I am disheartened that Consumer Reports, while specifically mentioning the Infantino brand, then goes on to warn against ALL slings.
The Infantino-style sling (bag or duffle style) cannot ever position a baby in a safe way. All slings in this style should be taken off of the market. These manufacturers have been contacted in the last several years but have done nothing to change the shape of their slings and more deaths have occurred.
Babywearing is SAFE and has countless benefits to both parent and baby, but of course there are safety guidelines that should be followed, which were more accurately outlined in the CPSC's guidelines for positioning. Babywearing has been going on since the beginning of time.
There are plenty of children who have died or been injured in accidents involving strollers, car seats (which can cause similar suffocation risks), etc. but now those are the recommended way to "carry" a baby?
There are babywearing groups across the country who educate families on how to properly carry their babies and there are many online resources for education about this as well.
http://babyslingsafety.blogspot.com/ - blog from almost 2 YEARS ago outlining the risks associated with Infantino-style slings
I think issue is more with the user, and not the slings themselves. I once saw a woman running through the airport carrying a baby in the same sling that is shown in picture...the baby was literally bouncing off her knees. She didn't have the sling in the proper position, across her chest/upper waist.
It is not user error. It is IMPOSSIBLE to position these bag/duffle-style slings properly. They do not allow to be tightened up enough to come up to the chest and do not allow to sit babies upright. The shape and design of the sling itself forces the baby into the "C" position.
From a safety perspective, it is also irresponsible to lump all baby slings and carriers together without warning parents of the hazards of NOT holding their babies and leaving them in carseats, swings, bouncy seats, strollers, and cribs all day.
Setting aside the fact that there have been many more infant deaths reported in carseats, strollers, or cribs (per category) than in baby slings over the past 10 years, human babies need to be held by their caregivers for significant amounts of time every day for their physical and emotional well-being.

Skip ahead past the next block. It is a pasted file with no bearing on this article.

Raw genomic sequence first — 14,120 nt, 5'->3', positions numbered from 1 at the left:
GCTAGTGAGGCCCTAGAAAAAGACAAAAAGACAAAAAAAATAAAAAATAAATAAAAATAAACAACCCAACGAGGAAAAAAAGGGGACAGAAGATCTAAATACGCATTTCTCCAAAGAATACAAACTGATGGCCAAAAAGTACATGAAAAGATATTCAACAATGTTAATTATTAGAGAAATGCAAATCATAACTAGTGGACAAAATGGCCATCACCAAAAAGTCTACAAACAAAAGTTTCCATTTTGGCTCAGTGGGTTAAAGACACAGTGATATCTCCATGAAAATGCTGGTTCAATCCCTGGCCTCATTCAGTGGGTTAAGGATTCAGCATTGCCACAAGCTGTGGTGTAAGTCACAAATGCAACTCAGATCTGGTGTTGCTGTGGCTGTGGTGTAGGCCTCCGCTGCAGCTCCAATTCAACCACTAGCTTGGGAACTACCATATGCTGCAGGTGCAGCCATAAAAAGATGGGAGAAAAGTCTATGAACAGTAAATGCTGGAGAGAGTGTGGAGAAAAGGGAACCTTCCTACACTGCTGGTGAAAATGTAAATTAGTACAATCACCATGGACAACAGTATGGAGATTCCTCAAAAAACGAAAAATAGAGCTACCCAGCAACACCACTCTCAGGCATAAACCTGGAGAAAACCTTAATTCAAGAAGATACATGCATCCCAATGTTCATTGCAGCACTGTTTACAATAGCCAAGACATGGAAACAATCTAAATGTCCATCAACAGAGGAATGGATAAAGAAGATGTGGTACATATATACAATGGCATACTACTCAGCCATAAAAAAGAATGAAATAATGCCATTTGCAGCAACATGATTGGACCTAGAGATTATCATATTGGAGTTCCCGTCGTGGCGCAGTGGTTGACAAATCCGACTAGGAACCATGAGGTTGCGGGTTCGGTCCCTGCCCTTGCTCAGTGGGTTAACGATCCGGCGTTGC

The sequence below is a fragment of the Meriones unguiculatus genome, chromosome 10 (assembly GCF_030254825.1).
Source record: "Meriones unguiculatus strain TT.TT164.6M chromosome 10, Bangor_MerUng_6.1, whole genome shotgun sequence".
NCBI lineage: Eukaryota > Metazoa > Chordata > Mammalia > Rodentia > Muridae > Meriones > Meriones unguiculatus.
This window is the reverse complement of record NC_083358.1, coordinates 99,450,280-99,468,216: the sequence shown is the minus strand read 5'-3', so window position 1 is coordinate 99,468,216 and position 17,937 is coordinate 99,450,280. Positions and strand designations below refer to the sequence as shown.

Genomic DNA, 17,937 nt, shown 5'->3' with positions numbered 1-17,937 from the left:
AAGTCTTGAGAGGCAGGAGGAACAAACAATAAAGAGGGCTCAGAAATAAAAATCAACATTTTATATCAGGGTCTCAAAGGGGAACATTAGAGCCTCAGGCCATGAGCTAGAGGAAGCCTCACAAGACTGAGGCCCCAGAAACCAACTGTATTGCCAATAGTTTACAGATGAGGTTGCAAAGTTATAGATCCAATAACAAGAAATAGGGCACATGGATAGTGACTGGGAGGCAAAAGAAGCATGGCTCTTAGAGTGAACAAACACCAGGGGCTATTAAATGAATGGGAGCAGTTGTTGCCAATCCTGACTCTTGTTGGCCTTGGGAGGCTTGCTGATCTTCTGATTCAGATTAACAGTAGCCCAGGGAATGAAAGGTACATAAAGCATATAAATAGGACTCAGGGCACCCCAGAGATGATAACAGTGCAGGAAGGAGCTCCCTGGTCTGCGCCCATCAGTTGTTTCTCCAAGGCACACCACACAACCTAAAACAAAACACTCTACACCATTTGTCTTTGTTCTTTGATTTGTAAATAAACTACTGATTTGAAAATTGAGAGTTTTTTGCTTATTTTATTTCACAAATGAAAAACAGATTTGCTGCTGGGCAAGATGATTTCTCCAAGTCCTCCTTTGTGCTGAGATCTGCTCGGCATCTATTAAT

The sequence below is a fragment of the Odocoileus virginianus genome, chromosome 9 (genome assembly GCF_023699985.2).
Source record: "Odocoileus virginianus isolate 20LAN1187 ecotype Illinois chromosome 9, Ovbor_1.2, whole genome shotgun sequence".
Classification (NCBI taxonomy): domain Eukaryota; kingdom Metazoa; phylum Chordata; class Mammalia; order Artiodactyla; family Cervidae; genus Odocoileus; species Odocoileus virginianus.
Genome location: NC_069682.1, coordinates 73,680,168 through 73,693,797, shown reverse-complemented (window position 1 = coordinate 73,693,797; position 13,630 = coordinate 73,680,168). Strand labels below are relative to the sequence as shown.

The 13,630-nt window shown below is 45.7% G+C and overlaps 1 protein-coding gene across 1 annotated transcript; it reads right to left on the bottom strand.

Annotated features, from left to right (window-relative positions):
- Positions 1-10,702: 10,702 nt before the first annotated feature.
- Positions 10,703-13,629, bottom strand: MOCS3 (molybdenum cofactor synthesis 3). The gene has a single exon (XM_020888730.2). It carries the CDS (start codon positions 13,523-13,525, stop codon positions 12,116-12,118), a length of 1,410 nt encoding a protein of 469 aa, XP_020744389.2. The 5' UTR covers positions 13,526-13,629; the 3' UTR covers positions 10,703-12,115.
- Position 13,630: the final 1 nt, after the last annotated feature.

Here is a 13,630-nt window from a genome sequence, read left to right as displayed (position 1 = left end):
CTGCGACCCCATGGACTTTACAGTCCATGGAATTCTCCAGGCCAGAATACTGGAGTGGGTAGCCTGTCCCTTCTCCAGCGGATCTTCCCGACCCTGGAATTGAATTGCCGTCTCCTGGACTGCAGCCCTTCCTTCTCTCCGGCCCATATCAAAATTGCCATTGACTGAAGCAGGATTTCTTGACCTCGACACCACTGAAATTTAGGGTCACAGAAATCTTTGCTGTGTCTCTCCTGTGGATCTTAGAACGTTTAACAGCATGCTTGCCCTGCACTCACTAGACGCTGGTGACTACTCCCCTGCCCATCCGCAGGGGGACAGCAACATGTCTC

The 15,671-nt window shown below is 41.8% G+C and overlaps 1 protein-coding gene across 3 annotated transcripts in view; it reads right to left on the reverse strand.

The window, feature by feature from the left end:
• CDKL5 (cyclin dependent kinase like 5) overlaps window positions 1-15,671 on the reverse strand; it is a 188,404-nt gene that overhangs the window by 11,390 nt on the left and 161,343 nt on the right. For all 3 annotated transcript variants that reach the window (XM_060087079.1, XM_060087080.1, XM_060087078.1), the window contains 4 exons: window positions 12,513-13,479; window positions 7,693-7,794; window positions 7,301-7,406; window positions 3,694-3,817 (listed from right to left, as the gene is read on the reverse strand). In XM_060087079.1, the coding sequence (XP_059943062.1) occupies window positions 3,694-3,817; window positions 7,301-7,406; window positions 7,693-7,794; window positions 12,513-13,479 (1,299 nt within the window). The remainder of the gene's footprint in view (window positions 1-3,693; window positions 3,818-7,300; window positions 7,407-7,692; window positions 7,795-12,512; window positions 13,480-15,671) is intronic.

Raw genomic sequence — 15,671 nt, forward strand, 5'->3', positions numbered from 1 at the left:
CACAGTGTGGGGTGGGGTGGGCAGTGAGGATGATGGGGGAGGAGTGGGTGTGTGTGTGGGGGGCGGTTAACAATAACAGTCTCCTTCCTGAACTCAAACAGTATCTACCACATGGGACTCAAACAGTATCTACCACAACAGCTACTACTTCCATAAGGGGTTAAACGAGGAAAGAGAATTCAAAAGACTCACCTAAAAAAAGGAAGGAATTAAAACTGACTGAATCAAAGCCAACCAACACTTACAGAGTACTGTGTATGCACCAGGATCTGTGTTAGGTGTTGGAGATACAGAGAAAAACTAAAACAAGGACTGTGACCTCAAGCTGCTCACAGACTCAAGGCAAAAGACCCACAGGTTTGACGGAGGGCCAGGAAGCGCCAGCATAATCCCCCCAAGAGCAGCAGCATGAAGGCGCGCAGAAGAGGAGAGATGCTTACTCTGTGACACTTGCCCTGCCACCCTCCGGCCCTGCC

Although baby containers are useful and have their place when used appropriately, overuse of baby containers is associated with container syndrome, which manifests itself in weak or unevenly developed neck muscles, flattened skulls (potentially harming brain development), and delayed motor skill development. It is simply not developmentally appropriate or safe to leave babies on their backs all day.
Moreover, bucket carseats themselves put babies into a chin to chest position and cause lower oxygen levels. Researchers have found that chronic or intermittent hypoxia (oxygen deprivation) is linked to developmental delays and behavior disorders in the long term.
See, e.g., http://bit.ly/cFs5xH
Consumer Reports needs to take a more nuanced and balanced look at the big picture here on infant safety and health, and stop tarring all baby slings and carriers with the same brush. The Infantino SlingRider and similar duffel-bag style carriers are the carriers that cannot be used safely at all, and should be recalled. As far as well-designed baby slings and carriers, proper use is key -- just as it is for baby strollers, carseats, cribs, and other devices that are safe when used safely and not safe when not used safely.
Safety is always the most important thing when you're carrying your baby, and mums need to be aware of the need for ensuring that their baby, when carried in a sling or carrier, is in a comfortable position with free-flowing air. Slings aren't dangerous when used correctly, and are a fantastic tool for keeping your baby close to you and content. They are generally much more supportive for the baby than fixed front carriers but parents and carers need to use their common sense, they need to check at regular intervals that the baby is secure and happy, and hold onto the baby when bending. The Close Baby carrier doesn't rely on one strap to hold the baby in place, the baby is held by a cross over of straps so is very secure, and has an additional wrap tied around the baby too so that the baby is completely enclosed, unlike the bag style slings. In the main position used, upright facing in, the baby lies with their cheek against the wearers chest, so there is no chance of baby suffocating. Many other slings hold the baby in a similarly safe and secure way, and it would be unreasonable to dismiss all slings based on problems with one style of sling.